# Get the figure and the axes
fig, (ax0, ax1) = plt.subplots(nrows=1,ncols=2, sharey=True, figsize=(7, 4))
top_10.plot(kind='barh', y="Sales", x="Name", ax=ax0)
ax0.set_xlim([-10000, 140000])
ax0.set(title='Revenue', xlabel='Total Revenue', ylabel='Customers')

# Plot the average as a vertical line
avg = top_10['Sales'].mean()
ax0.axvline(x=avg, color='b', label='Average', linestyle='--', linewidth=1)

# Repeat for the unit plot
top_10.plot(kind='barh', y="Purchases", x="Name", ax=ax1)
avg = top_10['Purchases'].mean()
ax1.set(title='Units', xlabel='Total Units', ylabel='')
ax1.axvline(x=avg, color='b', label='Average', linestyle='--', linewidth=1)

# Title the figure
fig.suptitle('2014 Sales Analysis', fontsize=14, fontweight='bold');

# Hide the legends
ax1.legend().set_visible(False)
ax0.legend().set_visible(False)
Pandas plot 7

Up until now, I have been relying on the jupyter notebook to display the figures by virtue of the %matplotlib inline directive. However, there are going to be plenty of times where you have the need to save a figure in a specific format and integrate it with some other presentation.

Matplotlib supports many different formats for saving files. You can use fig.canvas.get_supported_filetypes() to see what your system supports:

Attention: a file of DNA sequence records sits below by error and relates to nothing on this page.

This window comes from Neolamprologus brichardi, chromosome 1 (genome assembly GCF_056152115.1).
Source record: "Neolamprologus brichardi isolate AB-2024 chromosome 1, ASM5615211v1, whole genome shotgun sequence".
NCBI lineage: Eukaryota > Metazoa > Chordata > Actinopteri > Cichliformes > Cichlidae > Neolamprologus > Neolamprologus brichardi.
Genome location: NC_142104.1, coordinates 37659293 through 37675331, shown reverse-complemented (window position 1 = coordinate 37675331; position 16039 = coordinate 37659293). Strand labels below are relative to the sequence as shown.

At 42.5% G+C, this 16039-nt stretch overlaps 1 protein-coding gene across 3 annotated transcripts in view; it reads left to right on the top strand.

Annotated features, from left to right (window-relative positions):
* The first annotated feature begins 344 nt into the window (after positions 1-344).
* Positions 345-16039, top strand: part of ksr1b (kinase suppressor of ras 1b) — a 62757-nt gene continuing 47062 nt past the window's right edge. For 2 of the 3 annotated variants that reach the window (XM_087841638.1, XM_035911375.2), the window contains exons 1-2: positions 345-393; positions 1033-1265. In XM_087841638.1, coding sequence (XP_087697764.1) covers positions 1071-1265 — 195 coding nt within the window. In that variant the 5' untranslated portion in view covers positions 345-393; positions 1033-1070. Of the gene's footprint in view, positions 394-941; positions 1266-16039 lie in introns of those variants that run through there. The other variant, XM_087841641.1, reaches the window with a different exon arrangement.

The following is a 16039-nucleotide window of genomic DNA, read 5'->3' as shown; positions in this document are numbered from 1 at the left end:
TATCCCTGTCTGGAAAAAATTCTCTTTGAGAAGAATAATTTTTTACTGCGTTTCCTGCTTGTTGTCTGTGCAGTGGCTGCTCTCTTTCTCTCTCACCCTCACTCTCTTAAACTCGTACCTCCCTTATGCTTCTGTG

fig.canvas.get_supported_filetypes()
{'eps': 'Encapsulated Postscript',
 'jpeg': 'Joint Photographic Experts Group',
 'jpg': 'Joint Photographic Experts Group',
 'pdf': 'Portable Document Format',
 'pgf': 'PGF code for LaTeX',
 'png': 'Portable Network Graphics',
 'ps': 'Postscript',
 'raw': 'Raw RGBA bitmap',
 'rgba': 'Raw RGBA bitmap',
 'svg': 'Scalable Vector Graphics',
 'svgz': 'Scalable Vector Graphics',
 'tif': 'Tagged Image File Format',
 'tiff': 'Tagged Image File Format'}

Since we have the fig object, we can save the figure using multiple options:

fig.savefig('sales.png', transparent=False, dpi=80, bbox_inches="tight")

This version saves the plot as a png with opaque background. I have also specified the dpi and bbox_inches="tight" in order to minimize excess white space.

Conclusion

Hopefully this process has helped you understand how to more effectively use matplotlib in your daily data analysis. If you get in the habit of using this approach when doing your analysis, you should be able to quickly find out how to do whatever you need to do to customize your plot.